On a typical night I sleep five and a half hours. Maybe six. Yet one cup of coffee gets me through the day and while I occasionally might have the heavy-eyelid feeling when I'm sitting at my desk, I generally make it through the day fine and functioning. Much of the reason that my sleep time is so short is because I wake up at 5 a.m. and rarely fall back to sleep. Is this abnormal? Is it something serious? Sometimes it's hard to know if you have mild insomnia and not just normal sleep troubles.
Insomnia includes difficulty falling asleep as well as difficulty remaining asleep, often resulting in tension headaches, anxiety about sleep, trouble concentrating and extreme daytime fatigue, according to Healthline. Insomnia can be temporary or chronic.Most adults experience some form of insomnia in their lifetime and, according to the Sleep Management Institute, there are a variety of causes including psychological disturbances, medication use, or caffeine consumption. According to Sleep Education, sometimes a disruptive sleep environment, like sleeping next to a snoring partner or one who tosses and turns too much, can result in suboptimal sleep. People who use alcohol to fall asleep often find that their consumption actually leads to less sleep, not more or better sleep.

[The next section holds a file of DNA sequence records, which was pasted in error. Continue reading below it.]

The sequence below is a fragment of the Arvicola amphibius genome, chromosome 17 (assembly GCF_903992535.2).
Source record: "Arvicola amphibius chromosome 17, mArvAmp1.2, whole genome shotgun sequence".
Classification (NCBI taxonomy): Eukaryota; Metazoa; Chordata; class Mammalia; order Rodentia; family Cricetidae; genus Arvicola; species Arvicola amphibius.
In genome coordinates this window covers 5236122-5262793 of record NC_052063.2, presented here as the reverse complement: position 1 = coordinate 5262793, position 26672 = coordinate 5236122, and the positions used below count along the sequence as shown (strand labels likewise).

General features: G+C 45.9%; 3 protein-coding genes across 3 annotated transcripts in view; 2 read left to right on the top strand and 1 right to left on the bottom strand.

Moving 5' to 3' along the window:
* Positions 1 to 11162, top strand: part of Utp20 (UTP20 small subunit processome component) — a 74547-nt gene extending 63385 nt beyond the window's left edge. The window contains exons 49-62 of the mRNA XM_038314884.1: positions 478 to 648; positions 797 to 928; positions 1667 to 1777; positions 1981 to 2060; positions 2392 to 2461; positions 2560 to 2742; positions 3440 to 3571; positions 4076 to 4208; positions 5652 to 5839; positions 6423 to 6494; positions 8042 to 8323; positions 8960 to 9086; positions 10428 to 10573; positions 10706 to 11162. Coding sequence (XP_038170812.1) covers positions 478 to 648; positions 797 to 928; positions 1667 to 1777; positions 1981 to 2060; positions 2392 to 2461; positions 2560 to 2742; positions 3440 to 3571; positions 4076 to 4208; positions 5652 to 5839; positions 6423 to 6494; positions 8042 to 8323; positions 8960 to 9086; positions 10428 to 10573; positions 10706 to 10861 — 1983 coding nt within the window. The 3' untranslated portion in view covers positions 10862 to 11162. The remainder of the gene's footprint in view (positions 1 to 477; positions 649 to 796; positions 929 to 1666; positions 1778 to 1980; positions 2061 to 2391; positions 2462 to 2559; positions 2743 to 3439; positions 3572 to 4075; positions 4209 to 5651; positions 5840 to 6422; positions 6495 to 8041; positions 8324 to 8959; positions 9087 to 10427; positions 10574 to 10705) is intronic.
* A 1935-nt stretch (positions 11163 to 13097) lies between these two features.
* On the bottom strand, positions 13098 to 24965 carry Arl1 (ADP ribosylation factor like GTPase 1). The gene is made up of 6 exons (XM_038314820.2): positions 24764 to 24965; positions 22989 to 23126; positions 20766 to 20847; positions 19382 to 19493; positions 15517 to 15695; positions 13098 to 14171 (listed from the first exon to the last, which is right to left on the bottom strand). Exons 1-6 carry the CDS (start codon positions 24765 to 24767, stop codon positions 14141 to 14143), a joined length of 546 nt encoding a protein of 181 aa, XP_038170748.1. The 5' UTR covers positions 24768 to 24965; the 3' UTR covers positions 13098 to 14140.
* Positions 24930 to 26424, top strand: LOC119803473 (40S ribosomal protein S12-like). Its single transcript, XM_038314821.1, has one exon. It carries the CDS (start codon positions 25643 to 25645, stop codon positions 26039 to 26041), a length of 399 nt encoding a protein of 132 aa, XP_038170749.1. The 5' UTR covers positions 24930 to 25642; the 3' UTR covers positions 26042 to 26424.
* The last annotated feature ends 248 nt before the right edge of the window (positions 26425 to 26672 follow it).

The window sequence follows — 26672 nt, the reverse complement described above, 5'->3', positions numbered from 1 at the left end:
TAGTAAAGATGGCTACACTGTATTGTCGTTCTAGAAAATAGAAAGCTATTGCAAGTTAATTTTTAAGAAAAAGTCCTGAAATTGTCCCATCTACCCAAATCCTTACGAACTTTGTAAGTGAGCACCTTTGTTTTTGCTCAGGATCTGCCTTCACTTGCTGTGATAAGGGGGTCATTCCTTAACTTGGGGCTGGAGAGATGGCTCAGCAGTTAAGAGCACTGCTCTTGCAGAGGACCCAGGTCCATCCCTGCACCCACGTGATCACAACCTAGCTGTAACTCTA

If you think you may have insomnia, it's important to seek medical help, again according to Healthline. A doctor can help determine the cause of the problem and rule out medical issues, such as kidney disease or hypothyroidism. He or she may ask you to keep a sleep diary and possibly even undergo a supervised sleep study.
These are a few things you can check to know if your sleep difficulties are considered insomnia.